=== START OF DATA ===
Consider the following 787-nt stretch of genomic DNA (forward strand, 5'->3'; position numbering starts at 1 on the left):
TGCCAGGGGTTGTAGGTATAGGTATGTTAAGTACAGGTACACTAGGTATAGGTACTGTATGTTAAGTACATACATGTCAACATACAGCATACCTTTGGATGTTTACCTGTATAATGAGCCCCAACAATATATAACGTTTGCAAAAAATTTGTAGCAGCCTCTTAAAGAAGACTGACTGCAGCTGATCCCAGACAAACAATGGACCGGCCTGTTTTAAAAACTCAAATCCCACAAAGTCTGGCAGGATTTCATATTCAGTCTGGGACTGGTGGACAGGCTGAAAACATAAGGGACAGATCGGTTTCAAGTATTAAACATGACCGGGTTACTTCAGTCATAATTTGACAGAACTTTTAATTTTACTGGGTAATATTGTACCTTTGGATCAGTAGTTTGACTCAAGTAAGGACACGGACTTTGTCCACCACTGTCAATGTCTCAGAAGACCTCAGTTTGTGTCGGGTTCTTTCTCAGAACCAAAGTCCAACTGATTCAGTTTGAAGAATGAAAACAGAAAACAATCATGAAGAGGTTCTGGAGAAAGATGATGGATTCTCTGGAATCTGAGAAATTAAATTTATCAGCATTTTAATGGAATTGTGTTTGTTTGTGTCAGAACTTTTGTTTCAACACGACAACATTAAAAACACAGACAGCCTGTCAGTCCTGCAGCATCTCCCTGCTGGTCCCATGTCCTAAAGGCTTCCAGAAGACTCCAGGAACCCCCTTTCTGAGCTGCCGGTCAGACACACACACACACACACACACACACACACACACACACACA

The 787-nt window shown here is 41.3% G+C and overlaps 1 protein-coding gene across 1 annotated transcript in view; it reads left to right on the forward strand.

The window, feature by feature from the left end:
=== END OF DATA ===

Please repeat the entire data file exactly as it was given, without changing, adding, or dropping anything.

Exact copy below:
Consider the following 787-nt stretch of genomic DNA (forward strand, 5'->3'; position numbering starts at 1 on the left):
TGCCAGGGGTTGTAGGTATAGGTATGTTAAGTACAGGTACACTAGGTATAGGTACTGTATGTTAAGTACATACATGTCAACATACAGCATACCTTTGGATGTTTACCTGTATAATGAGCCCCAACAATATATAACGTTTGCAAAAAATTTGTAGCAGCCTCTTAAAGAAGACTGACTGCAGCTGATCCCAGACAAACAATGGACCGGCCTGTTTTAAAAACTCAAATCCCACAAAGTCTGGCAGGATTTCATATTCAGTCTGGGACTGGTGGACAGGCTGAAAACATAAGGGACAGATCGGTTTCAAGTATTAAACATGACCGGGTTACTTCAGTCATAATTTGACAGAACTTTTAATTTTACTGGGTAATATTGTACCTTTGGATCAGTAGTTTGACTCAAGTAAGGACACGGACTTTGTCCACCACTGTCAATGTCTCAGAAGACCTCAGTTTGTGTCGGGTTCTTTCTCAGAACCAAAGTCCAACTGATTCAGTTTGAAGAATGAAAACAGAAAACAATCATGAAGAGGTTCTGGAGAAAGATGATGGATTCTCTGGAATCTGAGAAATTAAATTTATCAGCATTTTAATGGAATTGTGTTTGTTTGTGTCAGAACTTTTGTTTCAACACGACAACATTAAAAACACAGACAGCCTGTCAGTCCTGCAGCATCTCCCTGCTGGTCCCATGTCCTAAAGGCTTCCAGAAGACTCCAGGAACCCCCTTTCTGAGCTGCCGGTCAGACACACACACACACACACACACACACACACACACACACACA

The 787-nt window shown here is 41.3% G+C and overlaps 1 protein-coding gene across 1 annotated transcript in view; it reads left to right on the forward strand.

The window, feature by feature from the left end: